Anita Chandra is the director of the Justice, Infrastructure, and Environment program at the RAND Corporation. Her research focuses on long-term disaster recovery, community resilience, and urban planning. Chandra’s recent publications have focused on the private sector’s role in emergency preparedness and disaster response.
Chandra has been cited by a number of outlets, including NBC, PBS, and the Washington Post. Prior to her position as JIE director, she served as director of RAND’s Behavioral and Policy Sciences Department. She earned a Dr.P.H. from the Johns Hopkins Bloomberg School of Public Health.
Director of the Justice, Infrastructure, and Environment program, RAND Corporation
Areas of Expertise: Community Resilience, Emergency Preparedness, Disaster Recovery, Urban Planning, Mental Health and Illness, Military Families, Childhood Development, Community-based Health Care
Ellen Oh is co-founder and President of We Need Diverse Books (WNDB) a grassroots organization that advocates essential changes in the publishing industry to produce and promote literature that reflects and honors the lives of all young people. A former attorney and college instructor, Ellen is also the author of the YA fantasy trilogy, The Prophecy Series, by HarperTeen, and the middle grade book The Spirit Hunters, to be released in 2017. She was named one of Publishers Weekly’s Notable People of 2014.
Author and President of We Need Diverse Books campaign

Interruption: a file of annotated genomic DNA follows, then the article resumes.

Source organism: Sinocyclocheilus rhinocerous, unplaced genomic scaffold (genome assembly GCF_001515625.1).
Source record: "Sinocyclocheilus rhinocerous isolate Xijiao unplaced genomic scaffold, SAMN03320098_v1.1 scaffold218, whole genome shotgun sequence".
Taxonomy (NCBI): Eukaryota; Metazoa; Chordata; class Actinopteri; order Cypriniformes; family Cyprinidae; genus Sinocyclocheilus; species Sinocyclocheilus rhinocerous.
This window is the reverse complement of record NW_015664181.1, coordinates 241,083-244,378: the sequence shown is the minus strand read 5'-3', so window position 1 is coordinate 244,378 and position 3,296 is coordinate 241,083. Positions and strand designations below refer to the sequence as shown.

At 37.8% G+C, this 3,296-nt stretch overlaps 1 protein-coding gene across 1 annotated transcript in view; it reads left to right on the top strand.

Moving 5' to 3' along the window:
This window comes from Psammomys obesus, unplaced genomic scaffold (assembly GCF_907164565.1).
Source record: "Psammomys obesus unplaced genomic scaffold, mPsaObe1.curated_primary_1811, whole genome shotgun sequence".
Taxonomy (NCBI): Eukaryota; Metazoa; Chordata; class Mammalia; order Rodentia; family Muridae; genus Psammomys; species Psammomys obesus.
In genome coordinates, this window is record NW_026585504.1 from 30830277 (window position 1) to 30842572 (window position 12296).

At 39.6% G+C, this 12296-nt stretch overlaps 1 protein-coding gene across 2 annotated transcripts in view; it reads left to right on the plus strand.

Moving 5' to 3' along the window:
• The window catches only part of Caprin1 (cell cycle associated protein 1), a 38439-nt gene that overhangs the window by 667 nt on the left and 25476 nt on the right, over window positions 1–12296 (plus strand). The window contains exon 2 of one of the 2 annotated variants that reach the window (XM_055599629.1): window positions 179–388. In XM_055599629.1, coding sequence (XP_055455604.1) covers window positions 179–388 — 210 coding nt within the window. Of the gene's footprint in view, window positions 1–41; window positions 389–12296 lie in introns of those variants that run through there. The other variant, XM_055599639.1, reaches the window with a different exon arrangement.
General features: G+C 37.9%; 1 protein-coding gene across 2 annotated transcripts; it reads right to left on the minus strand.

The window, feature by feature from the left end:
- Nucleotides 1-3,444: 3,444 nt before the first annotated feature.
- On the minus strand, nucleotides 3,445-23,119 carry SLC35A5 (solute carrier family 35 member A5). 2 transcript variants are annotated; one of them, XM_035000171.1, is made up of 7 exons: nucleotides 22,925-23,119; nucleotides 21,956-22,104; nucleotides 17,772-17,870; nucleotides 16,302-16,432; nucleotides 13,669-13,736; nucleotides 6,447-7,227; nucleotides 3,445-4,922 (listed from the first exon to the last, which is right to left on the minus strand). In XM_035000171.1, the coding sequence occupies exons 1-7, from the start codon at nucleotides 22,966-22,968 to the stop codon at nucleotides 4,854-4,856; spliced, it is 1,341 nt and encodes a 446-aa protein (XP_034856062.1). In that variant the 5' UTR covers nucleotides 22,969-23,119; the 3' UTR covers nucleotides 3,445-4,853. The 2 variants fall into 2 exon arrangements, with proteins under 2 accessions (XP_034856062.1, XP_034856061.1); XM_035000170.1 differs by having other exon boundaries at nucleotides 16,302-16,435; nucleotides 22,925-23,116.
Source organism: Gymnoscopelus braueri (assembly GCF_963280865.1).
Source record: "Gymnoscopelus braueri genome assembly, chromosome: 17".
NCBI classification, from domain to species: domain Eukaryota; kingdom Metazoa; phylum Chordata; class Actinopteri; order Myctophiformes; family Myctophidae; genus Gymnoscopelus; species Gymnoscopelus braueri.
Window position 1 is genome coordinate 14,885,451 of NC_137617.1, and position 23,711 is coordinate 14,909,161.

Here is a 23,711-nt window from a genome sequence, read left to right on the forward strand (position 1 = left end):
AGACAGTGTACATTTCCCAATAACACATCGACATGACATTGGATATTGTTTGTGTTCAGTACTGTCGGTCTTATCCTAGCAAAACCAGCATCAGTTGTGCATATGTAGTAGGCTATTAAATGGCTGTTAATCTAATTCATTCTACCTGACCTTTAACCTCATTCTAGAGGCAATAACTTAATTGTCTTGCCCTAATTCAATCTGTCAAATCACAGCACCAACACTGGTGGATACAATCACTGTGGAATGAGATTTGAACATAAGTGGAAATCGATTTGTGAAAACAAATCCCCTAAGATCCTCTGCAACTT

Areas of Expertise: Children’s Fiction, Social Activism through Literature
Dr. Keisha L. Bentley-Edwards is an Assistant Professor in the Department of Educational Psychology, Human Development & Culture and Learning Sciences Faculty Affiliate, African & African Diaspora Studies Department, at the University of Texas at Austin.
Bentley-Edwards researches the experiences of youth in racial socialization, looking into sociopolitical agency and cohesion among African Americans, as well as white racial socialization, and the messages that white parents provide to their children around race.
Her work examines how cultural strengths can be used to minimize the negative outcomes related to racism stress, violence, aggression, bullying, and community stressors.
Assistant Professor in the Department of Educational Psychology, Human Development & Culture and Learning Sciences Faculty Affiliate, African & African Diaspora Studies Department, University of Texas at Austin
Areas of Expertise: Psychological Development of the African American Experience in the United States, Adolescent Racial Socialization, Human Development, Culture, Learning Sciences